Today, products that utilise rare materials are for the most part manufactured in China. However, the EU has recently decided to boost its raw materials supply security. Researchers and the minerals industry are now looking to Norway.
Many rare materials are crucial to the green transition, and the minerals that are planned to be extracted from the Fen Field deposit in the Norwegian municipality Telemark will have an important role to play.
An EU-funded project has recently been launched to establish a European value chain for the processing of rare earth metals from the Fen Field. The aim is to use these metals in the manufacture of super strong magnets that are crucial to European industry. Researchers at SINTEF in Norway will be coordinating the work.
The rare earth elements (REE) represent a total of 17 different elements with a variety of properties. They are defined by the EU as ‘Critical Raw Materials’ for use in the development of a number of technologies, in particular linked to the green transition and, more specifically, in connection with the manufacture of energy-efficient electric motors.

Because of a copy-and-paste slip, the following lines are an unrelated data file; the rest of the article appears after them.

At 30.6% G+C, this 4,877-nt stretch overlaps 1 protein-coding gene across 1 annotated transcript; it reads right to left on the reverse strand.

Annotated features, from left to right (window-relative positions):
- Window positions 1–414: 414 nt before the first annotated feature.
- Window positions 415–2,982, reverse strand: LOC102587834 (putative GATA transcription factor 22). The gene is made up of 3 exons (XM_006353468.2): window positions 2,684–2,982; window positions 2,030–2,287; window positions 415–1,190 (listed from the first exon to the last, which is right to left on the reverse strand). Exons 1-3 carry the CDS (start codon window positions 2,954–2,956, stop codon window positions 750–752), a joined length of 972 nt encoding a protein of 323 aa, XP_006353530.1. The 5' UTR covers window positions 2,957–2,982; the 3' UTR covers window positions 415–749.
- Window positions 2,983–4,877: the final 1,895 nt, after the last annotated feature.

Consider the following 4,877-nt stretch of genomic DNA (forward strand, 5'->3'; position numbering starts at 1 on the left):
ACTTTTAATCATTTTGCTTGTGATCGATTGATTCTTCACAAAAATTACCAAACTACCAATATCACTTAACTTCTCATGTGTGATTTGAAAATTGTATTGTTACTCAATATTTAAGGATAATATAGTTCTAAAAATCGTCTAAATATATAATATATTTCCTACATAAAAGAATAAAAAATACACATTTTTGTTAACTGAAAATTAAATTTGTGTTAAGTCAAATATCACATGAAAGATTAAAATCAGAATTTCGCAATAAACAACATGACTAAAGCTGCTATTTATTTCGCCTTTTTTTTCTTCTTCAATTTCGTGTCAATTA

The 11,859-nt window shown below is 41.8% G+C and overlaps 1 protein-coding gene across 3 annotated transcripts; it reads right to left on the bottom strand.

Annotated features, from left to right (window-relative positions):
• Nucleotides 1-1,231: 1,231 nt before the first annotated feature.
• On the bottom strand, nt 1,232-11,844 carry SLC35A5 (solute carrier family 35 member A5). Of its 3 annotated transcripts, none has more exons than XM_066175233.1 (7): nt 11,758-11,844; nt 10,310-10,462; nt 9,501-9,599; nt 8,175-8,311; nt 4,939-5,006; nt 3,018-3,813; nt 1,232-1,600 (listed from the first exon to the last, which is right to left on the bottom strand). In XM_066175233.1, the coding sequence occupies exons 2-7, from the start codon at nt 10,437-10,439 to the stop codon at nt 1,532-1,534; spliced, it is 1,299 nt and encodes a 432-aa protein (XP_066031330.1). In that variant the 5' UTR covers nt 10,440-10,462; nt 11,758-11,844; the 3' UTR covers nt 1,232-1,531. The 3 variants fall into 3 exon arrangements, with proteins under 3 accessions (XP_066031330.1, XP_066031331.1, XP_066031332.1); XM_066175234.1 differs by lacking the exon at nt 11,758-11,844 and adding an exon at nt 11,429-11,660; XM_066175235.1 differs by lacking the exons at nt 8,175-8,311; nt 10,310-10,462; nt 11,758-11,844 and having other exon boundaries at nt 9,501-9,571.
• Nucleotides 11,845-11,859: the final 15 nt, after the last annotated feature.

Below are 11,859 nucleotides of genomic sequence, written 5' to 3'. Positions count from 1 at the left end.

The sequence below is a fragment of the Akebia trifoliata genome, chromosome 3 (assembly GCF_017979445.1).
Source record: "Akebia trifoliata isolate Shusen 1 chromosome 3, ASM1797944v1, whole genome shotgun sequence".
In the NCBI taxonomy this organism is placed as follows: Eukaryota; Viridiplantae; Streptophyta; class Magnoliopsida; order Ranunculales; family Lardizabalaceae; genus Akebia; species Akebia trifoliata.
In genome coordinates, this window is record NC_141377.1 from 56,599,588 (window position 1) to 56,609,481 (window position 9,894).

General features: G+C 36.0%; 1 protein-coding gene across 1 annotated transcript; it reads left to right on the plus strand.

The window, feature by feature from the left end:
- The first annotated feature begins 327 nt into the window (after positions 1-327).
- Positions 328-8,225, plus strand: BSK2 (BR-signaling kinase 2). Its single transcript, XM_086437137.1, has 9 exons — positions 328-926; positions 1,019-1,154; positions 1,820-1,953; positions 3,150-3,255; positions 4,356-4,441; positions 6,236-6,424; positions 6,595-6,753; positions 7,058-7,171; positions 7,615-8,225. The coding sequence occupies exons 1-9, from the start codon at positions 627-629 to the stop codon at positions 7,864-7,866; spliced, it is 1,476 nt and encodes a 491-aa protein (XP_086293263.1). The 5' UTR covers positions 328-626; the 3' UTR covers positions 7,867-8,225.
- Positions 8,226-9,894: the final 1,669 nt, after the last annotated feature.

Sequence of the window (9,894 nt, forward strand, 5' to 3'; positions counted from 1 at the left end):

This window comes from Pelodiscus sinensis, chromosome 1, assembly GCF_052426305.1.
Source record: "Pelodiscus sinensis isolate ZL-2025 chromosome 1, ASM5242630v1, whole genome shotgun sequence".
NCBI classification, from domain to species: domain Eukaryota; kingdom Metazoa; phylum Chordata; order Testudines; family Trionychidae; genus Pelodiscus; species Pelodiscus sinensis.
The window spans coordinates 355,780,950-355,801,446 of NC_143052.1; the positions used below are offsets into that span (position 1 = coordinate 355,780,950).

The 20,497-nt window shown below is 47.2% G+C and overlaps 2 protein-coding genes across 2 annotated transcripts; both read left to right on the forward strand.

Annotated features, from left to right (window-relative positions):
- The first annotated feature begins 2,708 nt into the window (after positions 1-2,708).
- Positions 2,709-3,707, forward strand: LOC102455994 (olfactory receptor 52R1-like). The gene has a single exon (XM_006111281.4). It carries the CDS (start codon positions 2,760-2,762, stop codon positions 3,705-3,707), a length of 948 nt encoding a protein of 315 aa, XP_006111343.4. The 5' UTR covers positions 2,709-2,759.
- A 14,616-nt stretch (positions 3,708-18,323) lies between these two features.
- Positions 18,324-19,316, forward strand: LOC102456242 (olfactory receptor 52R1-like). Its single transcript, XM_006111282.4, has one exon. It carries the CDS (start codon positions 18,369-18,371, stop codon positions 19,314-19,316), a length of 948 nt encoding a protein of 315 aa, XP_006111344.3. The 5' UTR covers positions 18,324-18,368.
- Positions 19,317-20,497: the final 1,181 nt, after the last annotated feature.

According to Senior Research Scientist Arne Petter Ratvik at SINTEF, the magnet manufacturing sector is the most important end user of rare earth elements. For example, the elements neodymium, praseodymium and dysprosium are essential to the manufacture of the compact and energy-efficient motors used in electric vehicles, wind turbines, mobile telephones and a variety of medical technologies, as well as in many other applications.
SINTEF is acting as coordinator for the EU project, which may hopefully help to establish a robust European value chain, starting with European-sourced minerals and leading to the manufacture of finished magnets.
According to the exploration company REE Minerals AS, mineral deposits here in Norway offer the country a unique opportunity to develop an industry that is both commercially interesting and strategically essential to Europe as a whole.